Maintenance of Smoke Detectors

How and When to test Your Smoke Alarms

We all know we should test our smoke detectors.  But do we all know how and how often to check our smoke detectors?


Regardless of the type of alarm, or its source of power, each alarm should be tested monthly.  Each alarm should have a test button.  Get a ladder, push the test button, and plug your ears!


**Kid Tip: I like to INCLUDE my kids in this process.  Instead of just being another thing on your list to do while ignoring your kids, involve them!  Not only will they feel involved and included in what you are doing, but you will be teaching them the value of being prepared, which they will take with them as they get older.  They will also know what the smoke alarm sounds like, and will know what it is, should it ever sound in a real emergency (my kids are already lucky enough to be familiar with the sound, due to my…eh hem…overcooking of a couple meals over the years).

How and When to replace batteries in your smoke alarms

Every smoke alarm is different, but most of them run on one 9-volt battery.  This is what a 9-Volt battery looks like:

A hand holding a 9-volt battery.

I usually keep a pack of these in my home at all times.  They will go on sale at Costco every few months, so that’s a great time to grab a pack!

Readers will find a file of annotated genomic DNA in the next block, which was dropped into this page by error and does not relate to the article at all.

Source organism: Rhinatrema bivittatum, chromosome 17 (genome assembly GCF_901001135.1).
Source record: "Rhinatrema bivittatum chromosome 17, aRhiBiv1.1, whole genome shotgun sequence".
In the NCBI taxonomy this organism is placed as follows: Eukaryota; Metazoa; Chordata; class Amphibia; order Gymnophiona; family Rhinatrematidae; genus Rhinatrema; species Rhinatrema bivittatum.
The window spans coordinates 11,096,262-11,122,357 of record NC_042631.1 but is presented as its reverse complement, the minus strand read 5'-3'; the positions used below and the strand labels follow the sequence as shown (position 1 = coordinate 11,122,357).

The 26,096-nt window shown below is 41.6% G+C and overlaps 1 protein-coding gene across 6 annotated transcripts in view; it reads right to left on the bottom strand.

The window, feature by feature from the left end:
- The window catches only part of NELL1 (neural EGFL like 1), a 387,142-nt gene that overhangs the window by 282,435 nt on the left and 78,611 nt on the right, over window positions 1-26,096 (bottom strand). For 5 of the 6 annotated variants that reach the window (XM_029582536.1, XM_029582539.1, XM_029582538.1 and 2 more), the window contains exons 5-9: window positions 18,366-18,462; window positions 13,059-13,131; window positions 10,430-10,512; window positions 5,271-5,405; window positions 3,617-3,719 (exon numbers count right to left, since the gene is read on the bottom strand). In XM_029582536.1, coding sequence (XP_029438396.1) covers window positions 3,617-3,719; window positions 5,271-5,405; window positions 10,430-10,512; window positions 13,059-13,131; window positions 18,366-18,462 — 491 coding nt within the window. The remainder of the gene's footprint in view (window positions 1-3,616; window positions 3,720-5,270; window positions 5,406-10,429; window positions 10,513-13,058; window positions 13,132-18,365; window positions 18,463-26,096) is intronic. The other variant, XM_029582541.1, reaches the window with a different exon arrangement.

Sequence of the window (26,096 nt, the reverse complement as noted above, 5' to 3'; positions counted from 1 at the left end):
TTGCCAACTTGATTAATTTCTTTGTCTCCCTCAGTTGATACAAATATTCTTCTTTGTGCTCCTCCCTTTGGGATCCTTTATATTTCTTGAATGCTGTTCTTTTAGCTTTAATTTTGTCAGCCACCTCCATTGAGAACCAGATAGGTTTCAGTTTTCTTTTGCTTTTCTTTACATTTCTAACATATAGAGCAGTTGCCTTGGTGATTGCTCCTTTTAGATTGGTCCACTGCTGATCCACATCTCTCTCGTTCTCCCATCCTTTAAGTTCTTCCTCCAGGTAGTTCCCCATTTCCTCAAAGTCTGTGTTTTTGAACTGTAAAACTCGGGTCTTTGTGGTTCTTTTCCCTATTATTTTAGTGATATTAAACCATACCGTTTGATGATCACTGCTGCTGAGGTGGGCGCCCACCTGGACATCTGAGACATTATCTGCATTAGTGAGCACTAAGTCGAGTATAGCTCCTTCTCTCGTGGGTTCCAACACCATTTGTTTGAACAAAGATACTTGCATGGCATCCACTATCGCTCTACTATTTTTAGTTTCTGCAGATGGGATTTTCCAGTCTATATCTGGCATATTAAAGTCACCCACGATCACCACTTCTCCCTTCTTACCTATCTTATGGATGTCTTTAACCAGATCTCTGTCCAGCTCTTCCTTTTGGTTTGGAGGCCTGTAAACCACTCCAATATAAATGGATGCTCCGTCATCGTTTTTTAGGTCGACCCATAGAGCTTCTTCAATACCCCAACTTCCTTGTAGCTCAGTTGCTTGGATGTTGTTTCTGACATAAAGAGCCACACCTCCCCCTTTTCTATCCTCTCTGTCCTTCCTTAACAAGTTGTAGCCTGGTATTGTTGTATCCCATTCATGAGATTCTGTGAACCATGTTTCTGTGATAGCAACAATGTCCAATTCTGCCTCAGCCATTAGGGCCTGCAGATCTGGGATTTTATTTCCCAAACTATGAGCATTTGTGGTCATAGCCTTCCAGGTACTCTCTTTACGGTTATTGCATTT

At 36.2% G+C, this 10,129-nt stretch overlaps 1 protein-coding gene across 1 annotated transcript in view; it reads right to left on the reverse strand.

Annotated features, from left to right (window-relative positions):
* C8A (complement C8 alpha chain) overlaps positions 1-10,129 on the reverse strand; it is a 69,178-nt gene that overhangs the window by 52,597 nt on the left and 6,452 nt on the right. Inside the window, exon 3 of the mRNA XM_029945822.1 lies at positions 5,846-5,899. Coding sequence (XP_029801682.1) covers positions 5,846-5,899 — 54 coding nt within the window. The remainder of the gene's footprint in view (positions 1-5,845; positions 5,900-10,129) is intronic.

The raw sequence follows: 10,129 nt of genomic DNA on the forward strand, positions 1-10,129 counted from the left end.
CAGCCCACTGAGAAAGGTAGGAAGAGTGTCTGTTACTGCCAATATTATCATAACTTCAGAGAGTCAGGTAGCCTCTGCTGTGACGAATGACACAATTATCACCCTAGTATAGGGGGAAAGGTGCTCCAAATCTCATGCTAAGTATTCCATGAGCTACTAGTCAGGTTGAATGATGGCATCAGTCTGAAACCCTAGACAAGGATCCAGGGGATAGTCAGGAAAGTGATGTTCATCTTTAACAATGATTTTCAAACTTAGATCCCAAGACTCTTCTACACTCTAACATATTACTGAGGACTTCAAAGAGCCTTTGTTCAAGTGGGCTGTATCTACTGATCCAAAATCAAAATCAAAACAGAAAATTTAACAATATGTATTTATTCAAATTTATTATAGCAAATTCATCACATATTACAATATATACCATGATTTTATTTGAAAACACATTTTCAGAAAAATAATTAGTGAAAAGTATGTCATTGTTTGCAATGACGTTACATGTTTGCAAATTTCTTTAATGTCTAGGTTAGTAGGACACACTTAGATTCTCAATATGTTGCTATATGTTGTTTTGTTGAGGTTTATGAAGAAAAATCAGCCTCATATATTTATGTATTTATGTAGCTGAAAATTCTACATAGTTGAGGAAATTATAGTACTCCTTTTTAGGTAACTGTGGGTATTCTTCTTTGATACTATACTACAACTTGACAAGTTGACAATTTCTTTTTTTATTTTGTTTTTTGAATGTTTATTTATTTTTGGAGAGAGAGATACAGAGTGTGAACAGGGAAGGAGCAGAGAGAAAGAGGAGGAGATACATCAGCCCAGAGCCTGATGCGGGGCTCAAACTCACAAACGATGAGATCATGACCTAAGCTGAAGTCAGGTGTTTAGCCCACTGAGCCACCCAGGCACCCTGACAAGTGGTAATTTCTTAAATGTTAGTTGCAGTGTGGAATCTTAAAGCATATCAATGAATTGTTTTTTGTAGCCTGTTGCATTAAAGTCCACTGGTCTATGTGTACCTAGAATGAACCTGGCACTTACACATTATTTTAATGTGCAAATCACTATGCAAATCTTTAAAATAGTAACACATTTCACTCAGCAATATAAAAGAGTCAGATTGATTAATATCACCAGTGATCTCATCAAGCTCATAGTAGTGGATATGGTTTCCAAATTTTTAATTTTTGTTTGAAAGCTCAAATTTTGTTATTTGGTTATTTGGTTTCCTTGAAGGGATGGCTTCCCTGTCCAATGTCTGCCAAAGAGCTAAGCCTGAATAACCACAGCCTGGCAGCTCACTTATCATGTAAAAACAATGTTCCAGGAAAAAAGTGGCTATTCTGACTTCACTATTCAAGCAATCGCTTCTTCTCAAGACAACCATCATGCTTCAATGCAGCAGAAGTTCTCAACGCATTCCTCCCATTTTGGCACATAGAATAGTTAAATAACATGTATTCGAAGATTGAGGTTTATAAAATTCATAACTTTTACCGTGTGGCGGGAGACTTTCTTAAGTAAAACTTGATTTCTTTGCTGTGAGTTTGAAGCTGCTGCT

You want to have these BEFORE you need them.  Have you ever heard that high-pitched, annoying chirp that a smoke detector makes?  The purpose of that chirp is to alert you that the battery is low and needs to be changed.  This always seems to happen in the middle of the night!  And trust me – you don’t want to have to wait until morning to go to the store to buy a 9-Volt battery.  Do yourself (and your whole household) a favor, and keep these on-hand!


It is recommended to replace these batteries once a year.  However, as I mentioned, there is usually a built-in chirp to let you know when the battery is low.

A smoke alarm opened so you can see the battery compartment.

ALL SMOKE DETECTORS should be completely replaced every 10 years!

Here is a video, showing you what our smoke detectors look like, how to test them, and how to change the batteries in them.  EASY PEASY!

2 - Fire Extinguishers

Types of Fire Extinguishers

  • A – For use with ordinary materials like cloth, wood, and paper
  • B – For use with combustible and flammable liquids like grease, gasoline, oil, and oil-based paints
  • C – For use with electrical equipment like appliances, tools, or other equipment that is plugged in
  • D – For use with flammable metals
  • K – For use with vegetable oils, animal oils, and fats in cooking appliances

There are multipurpose fire extinguishers (affiliate link) that are labeled “B-C” or “A-B-C”

When to Use a Fire Extinguisher

Fire extinguishers work well on small fires, contained to a single object.  Before grabbing the fire extinguisher, you should ensure you are safe from toxic smoke, and also have an escape route, should you not be able to put the fire out.

man using a fire extinguisher to put out an oven fire.

How to Use a Fire Extinguisher

Use the acronym PASS

  • Pull the pin.  Point the nozzle away from you and release the locking mechanism.
  • Aim low, at the base of the fire.